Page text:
Coffee roasting, just a bubble?

In Coffee-world by Angelo CarboneLeave a Comment

Is self coffee roasting just a short term bubble?

This question seems for me really interesting because I’m deeply involved in this topic for two years now. You know that I’m a passionated coffee evangelist and keen on any detailed information related to coffee which one cannot find so easily. If you’ve read the last chapter of my coffee story you are already familiar with the process in terms of coffee roasting, if not give this article a try ROASTING COFFEE AND PASSION TWO INSEPARABLE THINGS….

To answer the introducing questing my first task was to define a suitable scope. With scope I mean the area to investigate. I’ve decided to focus on the German market because Germany is within Europe the biggest coffee market and provides the most reliable data. Additionally Germany is the biggest exporter of roasted coffee worldwide which means that a change in the German coffee roaster’s scene has effects to all other countries.

First of all I wanted to know if self coffee roasting is part of an existing scene or if it is just a supposition fed by many press releases.

The figures show that there are more than 255 registered coffee roaster companies in Germany. This figure is based on 2015 but is is not outdated because if you compare it with the 2010 figures it shows that this is an annual rise of 25 new roasting companies. You might answer: "only 25 new companies a year?" This figure needs a closer look behind the scenes: Breaking down the German coffee roaster’s market share you see that less than 5% of the coffee roaster companies occupy 80% of the market share. Sounds like a mission impossible for the small roasting companies? I claim it is not. My evidence is quite simple but needs a better understanding of the roasted coffee market.

Let me explain this with some figures and data I’ve grabbed from official statistics and market researches done by the really big roasting companies.

In 2014 the German food-trading sector sold 373750 kg roasted coffee, in 2015 they sold 379100 t and if you look at more past figures you see that is a constant development.

The following infographic is important for the bird’s views understanding:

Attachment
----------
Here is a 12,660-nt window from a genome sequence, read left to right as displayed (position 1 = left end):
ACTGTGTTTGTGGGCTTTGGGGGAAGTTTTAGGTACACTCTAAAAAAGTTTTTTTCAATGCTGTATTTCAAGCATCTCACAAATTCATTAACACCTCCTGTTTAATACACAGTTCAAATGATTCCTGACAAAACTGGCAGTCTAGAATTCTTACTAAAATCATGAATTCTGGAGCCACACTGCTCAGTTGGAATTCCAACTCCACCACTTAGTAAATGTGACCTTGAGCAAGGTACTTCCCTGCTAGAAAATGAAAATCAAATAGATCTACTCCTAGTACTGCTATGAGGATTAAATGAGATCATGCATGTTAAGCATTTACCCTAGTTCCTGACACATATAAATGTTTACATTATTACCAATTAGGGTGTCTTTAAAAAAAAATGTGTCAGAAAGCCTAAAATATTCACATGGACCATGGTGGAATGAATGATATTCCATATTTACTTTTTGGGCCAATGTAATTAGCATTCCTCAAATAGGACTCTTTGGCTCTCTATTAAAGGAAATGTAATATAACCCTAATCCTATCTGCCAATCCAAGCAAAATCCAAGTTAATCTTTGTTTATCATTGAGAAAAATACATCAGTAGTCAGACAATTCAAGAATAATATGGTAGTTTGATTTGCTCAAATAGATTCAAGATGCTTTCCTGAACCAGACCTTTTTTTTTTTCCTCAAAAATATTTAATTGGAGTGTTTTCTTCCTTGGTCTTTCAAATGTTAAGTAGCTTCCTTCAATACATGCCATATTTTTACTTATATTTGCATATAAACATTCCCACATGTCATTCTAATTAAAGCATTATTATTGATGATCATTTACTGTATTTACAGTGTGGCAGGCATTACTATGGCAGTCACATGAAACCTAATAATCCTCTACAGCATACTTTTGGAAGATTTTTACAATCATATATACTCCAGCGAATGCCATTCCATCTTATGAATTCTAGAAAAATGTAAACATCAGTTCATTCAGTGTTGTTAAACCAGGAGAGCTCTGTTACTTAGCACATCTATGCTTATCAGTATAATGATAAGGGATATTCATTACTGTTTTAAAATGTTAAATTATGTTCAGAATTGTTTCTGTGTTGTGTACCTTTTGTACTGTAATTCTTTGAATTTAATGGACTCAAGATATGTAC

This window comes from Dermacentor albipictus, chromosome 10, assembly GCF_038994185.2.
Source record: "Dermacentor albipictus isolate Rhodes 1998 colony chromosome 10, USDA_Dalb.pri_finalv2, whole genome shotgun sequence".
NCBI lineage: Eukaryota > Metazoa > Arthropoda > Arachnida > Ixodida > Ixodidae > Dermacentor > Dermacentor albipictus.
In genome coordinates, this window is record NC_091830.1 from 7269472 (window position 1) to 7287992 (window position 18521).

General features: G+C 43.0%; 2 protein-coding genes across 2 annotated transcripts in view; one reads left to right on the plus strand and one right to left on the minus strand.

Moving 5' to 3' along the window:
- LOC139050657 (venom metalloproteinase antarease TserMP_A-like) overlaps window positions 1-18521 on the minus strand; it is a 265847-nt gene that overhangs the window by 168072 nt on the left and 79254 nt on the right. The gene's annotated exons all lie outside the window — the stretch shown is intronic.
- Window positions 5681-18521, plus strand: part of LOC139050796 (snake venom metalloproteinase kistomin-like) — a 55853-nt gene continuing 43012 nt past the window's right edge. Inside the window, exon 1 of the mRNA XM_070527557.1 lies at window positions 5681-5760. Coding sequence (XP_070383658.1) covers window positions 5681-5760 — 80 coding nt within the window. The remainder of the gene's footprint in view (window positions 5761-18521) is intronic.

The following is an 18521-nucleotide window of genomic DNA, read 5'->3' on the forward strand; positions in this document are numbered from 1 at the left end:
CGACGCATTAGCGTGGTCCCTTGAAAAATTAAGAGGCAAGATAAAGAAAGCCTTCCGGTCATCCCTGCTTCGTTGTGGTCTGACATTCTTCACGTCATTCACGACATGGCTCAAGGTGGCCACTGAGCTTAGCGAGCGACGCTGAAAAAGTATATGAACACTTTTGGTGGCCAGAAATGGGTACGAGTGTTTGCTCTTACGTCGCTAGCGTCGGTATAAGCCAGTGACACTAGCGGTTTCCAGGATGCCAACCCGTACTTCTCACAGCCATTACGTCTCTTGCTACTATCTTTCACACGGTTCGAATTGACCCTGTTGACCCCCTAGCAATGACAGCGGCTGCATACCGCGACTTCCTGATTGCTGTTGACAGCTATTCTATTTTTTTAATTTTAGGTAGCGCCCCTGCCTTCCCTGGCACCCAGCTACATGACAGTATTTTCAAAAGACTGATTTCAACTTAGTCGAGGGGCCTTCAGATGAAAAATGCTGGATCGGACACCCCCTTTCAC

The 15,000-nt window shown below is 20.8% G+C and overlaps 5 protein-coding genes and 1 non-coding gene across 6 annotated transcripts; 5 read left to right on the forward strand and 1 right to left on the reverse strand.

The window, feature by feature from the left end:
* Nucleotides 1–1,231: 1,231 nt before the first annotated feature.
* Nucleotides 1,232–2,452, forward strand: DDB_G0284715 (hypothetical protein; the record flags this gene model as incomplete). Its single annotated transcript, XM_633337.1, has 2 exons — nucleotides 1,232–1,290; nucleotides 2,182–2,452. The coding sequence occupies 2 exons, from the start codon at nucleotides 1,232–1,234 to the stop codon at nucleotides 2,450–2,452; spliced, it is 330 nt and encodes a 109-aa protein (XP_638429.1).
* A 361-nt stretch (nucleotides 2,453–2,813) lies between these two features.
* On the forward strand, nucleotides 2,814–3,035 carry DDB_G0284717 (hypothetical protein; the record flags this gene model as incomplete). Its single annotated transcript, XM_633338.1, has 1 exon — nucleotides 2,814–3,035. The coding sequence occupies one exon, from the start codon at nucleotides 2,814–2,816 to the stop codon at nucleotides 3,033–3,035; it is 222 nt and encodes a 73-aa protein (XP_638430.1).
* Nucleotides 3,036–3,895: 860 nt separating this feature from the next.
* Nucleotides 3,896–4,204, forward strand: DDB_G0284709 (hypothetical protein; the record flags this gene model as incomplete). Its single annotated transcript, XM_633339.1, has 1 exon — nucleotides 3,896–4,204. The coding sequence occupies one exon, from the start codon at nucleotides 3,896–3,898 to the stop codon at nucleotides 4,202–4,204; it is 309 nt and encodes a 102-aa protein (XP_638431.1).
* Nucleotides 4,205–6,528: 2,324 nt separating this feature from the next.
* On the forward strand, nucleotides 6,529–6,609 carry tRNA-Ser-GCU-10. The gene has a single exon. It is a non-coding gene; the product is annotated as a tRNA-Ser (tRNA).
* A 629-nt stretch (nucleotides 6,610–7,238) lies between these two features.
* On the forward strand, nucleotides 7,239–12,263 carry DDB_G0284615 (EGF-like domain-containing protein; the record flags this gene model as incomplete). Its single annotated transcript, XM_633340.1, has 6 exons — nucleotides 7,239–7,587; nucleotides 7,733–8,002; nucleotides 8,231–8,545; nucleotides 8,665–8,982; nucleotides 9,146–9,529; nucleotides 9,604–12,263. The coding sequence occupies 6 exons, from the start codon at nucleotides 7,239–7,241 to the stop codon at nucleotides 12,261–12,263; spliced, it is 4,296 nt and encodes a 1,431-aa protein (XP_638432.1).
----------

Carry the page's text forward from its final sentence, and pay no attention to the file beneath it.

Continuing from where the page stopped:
Image

This infographic is very actual and describing the german market therefore it was published in german, so I want to clear out the message:
The conclusion is that roasted coffee is mainly sold by consumers at supermarket-chains and discounters. This fits to the fact that Germany is not only soccer world-champion but also champion in preparing and consuming filter coffee. More than 54% of the Germans prefer filter coffee compared to other coffee specialities. 63,1% of the Germans use a filter-coffee machine and 24,1% use a hand filter.

Another key-fact is that 67,9% of the Germans prefer to drink their coffee at home!

All these data and figures must be evaluated in context with the consumer’s preference for local or regional products. For years now the supermarket-chains and even the discounters filled their shelves with local or regional products, and so they are forced to do with coffee as well.
Locally roasted coffee is not only hip it is hype.

The big trading chains are the accelerators for small to medium sized coffee roasting companies. And not to forget the cafés which decided to create their own coffee brand by self roasting their coffee and market it through their customers and local branches of the big trading chains.

The trading sector is in a tight spot because the must meet the consumer demands for local and regional products, especially in Germany which has the highest density of supermarkets and discounters worldwide.

All in all my conclusion is that small to medium sized coffee roasting companies not only have a right to exist, they will have great future with shining revenues. They are part of a changing food and beverage consumption behavior with the ability to require customer’s demand and meet their preferences concerning place and way of consuming coffee. They won’t have to fear the big coffee roasters because the mainstream is what they serve.

So the tight spot will be the big roaster’s one because they have to cope with an unique selling proposition they don’t have: being local.

Yours Angelo

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